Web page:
Last week, the Durham Arts Council
was awarded a $100,000 grant from the National Endowment for the Arts. The cash, which will arrive in the fall (along with another $100,000 in state and local matching funds), is headed for a parking deck on the northwest corner of Ramseur and Corcoran. It’s not going to cure downtown’s current parking woes, but it will almost certainly improve downtown’s aesthetic profile. We called up Durham Arts Council executive director Sherry DeVries on Friday for a little more info.
So, this grant is connected to a larger plan for downtown Durham?
Yes, the SmART Initiative
, which is actually a state program. Durham is one of five cities that’s a pilot project for the program. The idea is to create arts-driven economic-development projects that will drive tourism and create connectivity in urban spaces. In Durham, the initial focus is on connectivity between three main cultural hubs
downtown: American Tobacco/DPAC; City Center; and the Durham Central Park area.
The goal is to encourage more pedestrian foot traffic between these areas so people don’t feel bound to, or stuck in, just one of them. There’s lots of people moving around downtown, but downtown doesn’t have very good wayfinding or lighting. Unless you know downtown, it can be hard to find your way from area to area. So we’re not maximizing visitorship and business activity.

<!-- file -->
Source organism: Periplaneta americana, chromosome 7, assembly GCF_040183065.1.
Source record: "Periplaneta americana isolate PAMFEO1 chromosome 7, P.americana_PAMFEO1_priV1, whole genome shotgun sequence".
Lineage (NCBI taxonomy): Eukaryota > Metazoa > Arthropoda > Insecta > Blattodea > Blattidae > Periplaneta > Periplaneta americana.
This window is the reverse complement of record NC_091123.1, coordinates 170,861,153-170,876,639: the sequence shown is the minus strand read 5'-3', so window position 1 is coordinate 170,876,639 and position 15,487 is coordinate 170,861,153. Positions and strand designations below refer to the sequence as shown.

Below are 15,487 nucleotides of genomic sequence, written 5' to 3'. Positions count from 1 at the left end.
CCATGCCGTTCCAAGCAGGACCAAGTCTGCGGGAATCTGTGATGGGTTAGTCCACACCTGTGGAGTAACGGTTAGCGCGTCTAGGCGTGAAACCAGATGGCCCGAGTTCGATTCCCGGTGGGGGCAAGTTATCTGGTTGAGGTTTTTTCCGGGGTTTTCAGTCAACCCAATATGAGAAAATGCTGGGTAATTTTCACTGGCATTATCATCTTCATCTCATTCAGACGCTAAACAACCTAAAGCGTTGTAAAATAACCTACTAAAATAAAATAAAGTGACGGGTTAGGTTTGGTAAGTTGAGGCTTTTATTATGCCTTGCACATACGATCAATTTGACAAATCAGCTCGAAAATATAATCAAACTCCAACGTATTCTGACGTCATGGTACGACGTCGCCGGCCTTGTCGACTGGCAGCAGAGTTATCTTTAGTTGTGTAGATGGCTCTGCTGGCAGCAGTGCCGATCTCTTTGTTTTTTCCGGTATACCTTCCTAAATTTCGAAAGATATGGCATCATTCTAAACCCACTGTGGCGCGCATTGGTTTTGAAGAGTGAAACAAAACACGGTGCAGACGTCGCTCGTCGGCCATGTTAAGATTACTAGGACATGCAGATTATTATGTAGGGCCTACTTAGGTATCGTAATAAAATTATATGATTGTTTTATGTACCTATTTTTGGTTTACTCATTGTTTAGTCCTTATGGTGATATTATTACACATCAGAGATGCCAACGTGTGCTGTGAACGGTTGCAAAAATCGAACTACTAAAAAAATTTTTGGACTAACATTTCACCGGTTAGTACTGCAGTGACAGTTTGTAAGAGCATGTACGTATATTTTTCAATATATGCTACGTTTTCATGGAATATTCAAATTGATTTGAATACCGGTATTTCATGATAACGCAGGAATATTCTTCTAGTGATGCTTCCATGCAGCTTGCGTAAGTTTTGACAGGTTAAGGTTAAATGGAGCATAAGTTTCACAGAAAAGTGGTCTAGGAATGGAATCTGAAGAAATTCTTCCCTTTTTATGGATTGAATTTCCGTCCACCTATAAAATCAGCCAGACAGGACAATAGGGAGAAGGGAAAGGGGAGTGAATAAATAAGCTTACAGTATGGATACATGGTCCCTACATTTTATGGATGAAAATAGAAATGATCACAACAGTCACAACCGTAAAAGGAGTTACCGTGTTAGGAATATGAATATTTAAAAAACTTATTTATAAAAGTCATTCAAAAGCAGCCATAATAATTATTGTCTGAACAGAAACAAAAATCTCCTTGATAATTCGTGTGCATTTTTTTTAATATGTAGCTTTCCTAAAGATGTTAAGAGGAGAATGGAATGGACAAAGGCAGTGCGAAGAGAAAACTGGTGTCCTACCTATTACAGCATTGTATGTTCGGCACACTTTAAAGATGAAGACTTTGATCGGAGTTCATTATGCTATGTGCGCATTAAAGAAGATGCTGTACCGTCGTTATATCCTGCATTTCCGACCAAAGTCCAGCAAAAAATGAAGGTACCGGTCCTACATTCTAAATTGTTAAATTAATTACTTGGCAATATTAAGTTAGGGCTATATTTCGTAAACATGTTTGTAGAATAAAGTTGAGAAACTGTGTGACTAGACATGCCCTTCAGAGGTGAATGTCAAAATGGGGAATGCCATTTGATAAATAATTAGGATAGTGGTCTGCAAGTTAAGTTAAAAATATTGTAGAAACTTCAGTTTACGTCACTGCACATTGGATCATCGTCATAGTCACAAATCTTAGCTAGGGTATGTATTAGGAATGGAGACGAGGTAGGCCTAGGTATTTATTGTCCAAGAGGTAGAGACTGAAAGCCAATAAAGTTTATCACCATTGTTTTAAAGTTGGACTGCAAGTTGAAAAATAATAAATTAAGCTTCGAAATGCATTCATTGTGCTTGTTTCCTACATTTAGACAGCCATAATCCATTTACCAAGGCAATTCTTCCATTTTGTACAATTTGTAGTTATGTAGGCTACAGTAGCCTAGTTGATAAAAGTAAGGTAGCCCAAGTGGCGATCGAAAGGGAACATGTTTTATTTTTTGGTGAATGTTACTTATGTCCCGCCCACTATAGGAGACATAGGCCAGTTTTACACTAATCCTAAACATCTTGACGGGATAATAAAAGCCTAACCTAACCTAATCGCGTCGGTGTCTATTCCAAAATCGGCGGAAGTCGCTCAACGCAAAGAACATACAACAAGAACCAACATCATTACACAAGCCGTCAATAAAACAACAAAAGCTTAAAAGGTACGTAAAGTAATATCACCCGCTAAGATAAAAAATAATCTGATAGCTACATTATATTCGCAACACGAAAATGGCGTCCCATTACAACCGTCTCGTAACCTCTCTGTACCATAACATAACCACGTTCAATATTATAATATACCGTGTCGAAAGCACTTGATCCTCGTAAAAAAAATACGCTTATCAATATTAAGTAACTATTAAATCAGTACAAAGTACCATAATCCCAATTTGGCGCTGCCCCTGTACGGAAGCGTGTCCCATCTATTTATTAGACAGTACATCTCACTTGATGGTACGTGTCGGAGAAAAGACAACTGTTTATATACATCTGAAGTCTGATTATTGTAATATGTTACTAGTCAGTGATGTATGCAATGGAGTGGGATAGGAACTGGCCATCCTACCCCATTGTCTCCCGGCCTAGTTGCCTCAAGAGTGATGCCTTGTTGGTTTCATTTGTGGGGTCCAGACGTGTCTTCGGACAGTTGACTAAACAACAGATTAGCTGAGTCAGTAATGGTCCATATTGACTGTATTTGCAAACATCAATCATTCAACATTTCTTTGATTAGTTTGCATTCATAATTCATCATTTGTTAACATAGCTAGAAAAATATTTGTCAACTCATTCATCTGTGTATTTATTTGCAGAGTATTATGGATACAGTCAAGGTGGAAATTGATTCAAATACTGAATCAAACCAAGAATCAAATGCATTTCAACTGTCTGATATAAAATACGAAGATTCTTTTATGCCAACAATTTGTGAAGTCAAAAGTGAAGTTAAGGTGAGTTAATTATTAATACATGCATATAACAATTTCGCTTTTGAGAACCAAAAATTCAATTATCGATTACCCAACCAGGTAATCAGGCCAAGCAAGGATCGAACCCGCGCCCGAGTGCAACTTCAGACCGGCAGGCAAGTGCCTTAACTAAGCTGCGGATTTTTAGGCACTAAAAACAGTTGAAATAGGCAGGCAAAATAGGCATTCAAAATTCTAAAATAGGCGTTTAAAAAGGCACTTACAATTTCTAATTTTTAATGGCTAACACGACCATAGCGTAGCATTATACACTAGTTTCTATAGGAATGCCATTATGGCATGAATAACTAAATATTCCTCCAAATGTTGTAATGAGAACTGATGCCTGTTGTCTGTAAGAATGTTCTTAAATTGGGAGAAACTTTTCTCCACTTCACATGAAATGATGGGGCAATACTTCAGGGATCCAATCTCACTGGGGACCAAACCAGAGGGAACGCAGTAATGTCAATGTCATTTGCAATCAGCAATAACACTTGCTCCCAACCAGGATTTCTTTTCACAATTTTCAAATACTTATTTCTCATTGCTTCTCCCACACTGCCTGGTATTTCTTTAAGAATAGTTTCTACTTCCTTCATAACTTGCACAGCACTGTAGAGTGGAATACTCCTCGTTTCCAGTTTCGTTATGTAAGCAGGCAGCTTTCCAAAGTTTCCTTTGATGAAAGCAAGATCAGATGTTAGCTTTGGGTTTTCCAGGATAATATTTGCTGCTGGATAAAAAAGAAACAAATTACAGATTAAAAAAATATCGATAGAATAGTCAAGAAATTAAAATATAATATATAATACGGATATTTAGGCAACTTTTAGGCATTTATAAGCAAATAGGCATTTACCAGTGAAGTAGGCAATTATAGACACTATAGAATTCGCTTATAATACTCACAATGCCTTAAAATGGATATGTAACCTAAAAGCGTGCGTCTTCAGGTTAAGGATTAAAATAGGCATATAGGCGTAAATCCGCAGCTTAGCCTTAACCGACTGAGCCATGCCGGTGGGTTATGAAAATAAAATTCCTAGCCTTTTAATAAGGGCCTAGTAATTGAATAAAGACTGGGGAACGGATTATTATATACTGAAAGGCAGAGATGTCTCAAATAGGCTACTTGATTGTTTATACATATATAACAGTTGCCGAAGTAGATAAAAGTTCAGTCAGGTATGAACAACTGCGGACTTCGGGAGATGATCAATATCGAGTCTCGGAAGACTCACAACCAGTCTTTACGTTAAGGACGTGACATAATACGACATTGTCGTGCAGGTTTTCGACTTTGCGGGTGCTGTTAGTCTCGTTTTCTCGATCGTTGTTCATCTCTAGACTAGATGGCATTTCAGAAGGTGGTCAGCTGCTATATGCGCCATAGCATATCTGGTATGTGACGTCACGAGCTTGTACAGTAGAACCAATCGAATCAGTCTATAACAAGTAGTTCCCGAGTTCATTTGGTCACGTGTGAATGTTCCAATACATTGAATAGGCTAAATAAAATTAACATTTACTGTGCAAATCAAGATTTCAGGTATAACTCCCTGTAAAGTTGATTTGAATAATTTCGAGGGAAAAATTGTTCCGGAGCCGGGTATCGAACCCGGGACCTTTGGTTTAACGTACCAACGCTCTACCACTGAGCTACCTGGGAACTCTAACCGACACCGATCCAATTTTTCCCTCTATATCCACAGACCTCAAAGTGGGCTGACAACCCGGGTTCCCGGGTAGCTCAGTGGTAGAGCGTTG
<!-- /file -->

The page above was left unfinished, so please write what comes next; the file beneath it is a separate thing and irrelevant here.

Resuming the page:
What are the actual ways this grant will go about changing that?
The first priority is working on what we call the “back-porch zone.” This is the area where, if you are at DPAC looking north, you’re looking at the backs of a bunch of buildings—a big, long wall of buildings that are blank, not particularly well lit, not much signage. And they’re on the other side of the railroad tracks, which can seem daunting. So, to address that area, we’ll be installing an art wrap on the parking deck at Corcoran and Ramseur. It’ll be lit up at night and create a lot of color and interest at that intersection.
Isn’t there already some art on that garage?
Yes, the current art has been up there for several years. We’ll be using that existing infrastructure and expanding it on the south and east sides of the deck. (See illustrations.)
The second part of the project will be the installation of “ground-plane” art, which is a surface treatment that, either through painting or patterns in the pavement, produces repeating designs on the ground. The way it’s been conceived here, the design will be repeated at the railroad crossing to create a livelier intersection.
What’s the time frame?
We get the money this August, and it’s a two-year program, so we’ll have these two projects, and hopefully more, completed by July 2018. And we’ll be issuing an RFP [request for proposals] on these, both at the local and national level. We’ll continue doing a lot of community engagement on all this moving forward.